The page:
With promotion to the Premier League, Bournemouth have been able to splash out on new facilities such as this development, which includes a players' lounge, a physio room, and offices

Success is bound to change the club to some extent. But will it also change the town? Many I spoke to were doubtful. Russ Craven is landlord of the Queen's Park, the closest pub to the ground, and the traditional meeting point of home fans. Asked if recent results have changed anything, he says, "To be fair, not a lot. On match days, you can't move in this place. It's always been the same." He adds that the biggest differences from previous years have been the ban on away fans in the pub and an increase in women and families.

What the football team's ascent has changed is the town's perception of its club, helped by its growing community work. "At the worst of times we were perhaps considered to be a bit of a liability, because we were always losing money," says Vacher. "Now the public and the council have seen that it's a valuable asset to the town." Many I spoke to echoed Mostyn's observation that whereas in the past "everybody had a different Premier League shirt on, now the whole town is full of AFC Bournemouth shirts".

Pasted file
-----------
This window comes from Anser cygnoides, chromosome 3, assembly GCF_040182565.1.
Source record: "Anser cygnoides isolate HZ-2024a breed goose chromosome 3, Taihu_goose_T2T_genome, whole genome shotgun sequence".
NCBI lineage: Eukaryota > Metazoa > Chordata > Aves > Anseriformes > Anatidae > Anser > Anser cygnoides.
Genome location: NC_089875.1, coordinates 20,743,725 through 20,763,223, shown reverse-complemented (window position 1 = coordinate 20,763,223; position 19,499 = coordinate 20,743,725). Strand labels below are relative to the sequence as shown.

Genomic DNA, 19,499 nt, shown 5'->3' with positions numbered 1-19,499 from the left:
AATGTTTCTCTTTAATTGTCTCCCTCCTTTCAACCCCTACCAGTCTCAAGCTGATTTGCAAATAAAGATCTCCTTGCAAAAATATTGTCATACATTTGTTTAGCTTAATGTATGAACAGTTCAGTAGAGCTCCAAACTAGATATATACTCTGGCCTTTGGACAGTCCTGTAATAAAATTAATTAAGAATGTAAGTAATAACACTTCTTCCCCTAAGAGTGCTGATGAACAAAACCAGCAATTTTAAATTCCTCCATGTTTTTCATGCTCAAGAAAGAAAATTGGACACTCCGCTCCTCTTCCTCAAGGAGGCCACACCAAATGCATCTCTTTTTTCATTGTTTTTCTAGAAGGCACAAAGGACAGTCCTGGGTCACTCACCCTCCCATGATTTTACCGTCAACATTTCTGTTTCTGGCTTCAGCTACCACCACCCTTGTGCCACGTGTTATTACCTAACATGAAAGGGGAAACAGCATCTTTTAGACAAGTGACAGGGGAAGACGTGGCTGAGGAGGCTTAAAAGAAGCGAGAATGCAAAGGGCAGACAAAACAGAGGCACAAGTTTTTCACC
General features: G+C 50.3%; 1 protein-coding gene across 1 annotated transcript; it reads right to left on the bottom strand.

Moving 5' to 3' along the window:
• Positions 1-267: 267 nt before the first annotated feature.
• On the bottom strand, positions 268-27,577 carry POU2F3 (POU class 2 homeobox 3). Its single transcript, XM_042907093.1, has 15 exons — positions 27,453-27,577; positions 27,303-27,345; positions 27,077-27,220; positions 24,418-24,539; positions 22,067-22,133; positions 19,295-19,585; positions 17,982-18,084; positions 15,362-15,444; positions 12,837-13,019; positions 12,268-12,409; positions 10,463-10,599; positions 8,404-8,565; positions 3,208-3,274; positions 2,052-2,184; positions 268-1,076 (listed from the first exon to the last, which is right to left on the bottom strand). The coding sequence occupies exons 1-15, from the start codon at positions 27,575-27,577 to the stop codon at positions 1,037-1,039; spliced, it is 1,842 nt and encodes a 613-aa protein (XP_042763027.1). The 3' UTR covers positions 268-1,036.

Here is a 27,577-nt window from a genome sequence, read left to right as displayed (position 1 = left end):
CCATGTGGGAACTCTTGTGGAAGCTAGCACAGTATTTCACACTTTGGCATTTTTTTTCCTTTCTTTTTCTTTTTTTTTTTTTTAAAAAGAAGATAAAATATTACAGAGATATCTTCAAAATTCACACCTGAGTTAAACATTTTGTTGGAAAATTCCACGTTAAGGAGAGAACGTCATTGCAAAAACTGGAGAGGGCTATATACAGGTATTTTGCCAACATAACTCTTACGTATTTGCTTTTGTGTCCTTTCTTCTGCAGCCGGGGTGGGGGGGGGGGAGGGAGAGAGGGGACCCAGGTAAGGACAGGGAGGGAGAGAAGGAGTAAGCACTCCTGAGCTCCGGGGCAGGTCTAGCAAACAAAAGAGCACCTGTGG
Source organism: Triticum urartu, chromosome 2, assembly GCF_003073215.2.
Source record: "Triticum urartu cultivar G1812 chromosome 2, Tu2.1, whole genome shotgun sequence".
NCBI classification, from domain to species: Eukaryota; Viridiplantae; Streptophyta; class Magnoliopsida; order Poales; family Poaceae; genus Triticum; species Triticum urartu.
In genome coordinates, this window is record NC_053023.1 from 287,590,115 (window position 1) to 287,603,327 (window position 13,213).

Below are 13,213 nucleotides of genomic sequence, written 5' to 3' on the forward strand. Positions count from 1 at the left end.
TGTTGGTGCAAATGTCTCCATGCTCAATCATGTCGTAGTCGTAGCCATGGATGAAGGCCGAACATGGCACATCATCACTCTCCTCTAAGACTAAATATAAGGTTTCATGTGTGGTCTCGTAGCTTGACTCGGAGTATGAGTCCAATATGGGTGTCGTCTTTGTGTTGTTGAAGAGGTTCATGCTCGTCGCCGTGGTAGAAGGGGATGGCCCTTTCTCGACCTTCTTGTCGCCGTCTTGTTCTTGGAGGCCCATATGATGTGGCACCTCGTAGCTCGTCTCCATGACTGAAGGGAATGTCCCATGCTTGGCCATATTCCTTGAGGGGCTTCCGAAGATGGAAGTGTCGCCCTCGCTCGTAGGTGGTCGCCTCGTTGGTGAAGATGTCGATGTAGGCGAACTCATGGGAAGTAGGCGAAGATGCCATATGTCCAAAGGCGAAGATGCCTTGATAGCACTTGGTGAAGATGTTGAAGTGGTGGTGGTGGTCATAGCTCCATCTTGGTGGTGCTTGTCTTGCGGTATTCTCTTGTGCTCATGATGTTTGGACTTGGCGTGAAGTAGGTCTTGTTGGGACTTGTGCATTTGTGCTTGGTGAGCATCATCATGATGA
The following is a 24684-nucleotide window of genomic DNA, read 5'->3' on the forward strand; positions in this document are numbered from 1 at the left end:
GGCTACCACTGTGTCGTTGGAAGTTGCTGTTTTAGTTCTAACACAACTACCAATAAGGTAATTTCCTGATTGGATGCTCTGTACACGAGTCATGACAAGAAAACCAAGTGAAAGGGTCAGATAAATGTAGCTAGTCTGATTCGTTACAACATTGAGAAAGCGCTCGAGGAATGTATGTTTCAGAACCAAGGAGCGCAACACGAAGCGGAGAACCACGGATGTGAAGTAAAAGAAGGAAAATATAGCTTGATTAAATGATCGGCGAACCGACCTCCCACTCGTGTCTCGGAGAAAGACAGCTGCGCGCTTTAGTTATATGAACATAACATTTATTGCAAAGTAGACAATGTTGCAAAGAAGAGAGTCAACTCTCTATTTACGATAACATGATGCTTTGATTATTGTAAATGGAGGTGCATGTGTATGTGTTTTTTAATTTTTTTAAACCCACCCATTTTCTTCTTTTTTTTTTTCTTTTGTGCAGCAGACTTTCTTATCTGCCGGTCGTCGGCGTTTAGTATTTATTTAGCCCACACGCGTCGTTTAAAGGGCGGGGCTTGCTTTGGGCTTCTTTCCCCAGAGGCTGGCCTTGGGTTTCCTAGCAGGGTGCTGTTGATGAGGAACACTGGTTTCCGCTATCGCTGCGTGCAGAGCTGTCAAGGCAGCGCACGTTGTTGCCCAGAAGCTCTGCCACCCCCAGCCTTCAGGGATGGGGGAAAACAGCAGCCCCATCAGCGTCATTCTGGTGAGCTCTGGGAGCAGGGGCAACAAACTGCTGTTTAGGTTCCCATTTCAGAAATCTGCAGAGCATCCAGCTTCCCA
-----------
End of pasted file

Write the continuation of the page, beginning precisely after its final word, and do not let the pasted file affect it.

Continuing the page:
Outsiders' perceptions of the town have also changed, and that will have knock-on effects. Rob points out that such is the international reach and appeal of the Premier League that towns with clubs in it are known to attract more foreign students.

But perhaps the biggest effect could be on the nation and how it views itself. If a quintessentially English town like Bournemouth defies the stereotypes, perhaps the same is true of the country as a whole. Bournemouth could provide an alternative ideal of what the English aspire to be, neither brashly abandoning the past to follow the money, nor chasing an unattainable, nostalgic vision of warm beer and village greens. A place where the old can be old, the young can be young, and families can continue the process of linking both together. A country where internationalism is compatible with nationalism, continuity in harmony with change, and where anyone can become a local.

Perhaps this is a fanciful dream, but then again so is a fourth division club rising to the top tier of English football. As Vacher says, "Those of us who were there in those days and before are just going to be sitting out there on the 8th of August pinching ourselves, thinking, is this really true?"

In time reality might bite, but right now the fairytale lives.

Julian Baggini's books include 'Welcome to Everytown: A Journey into the English Mind', published by Granta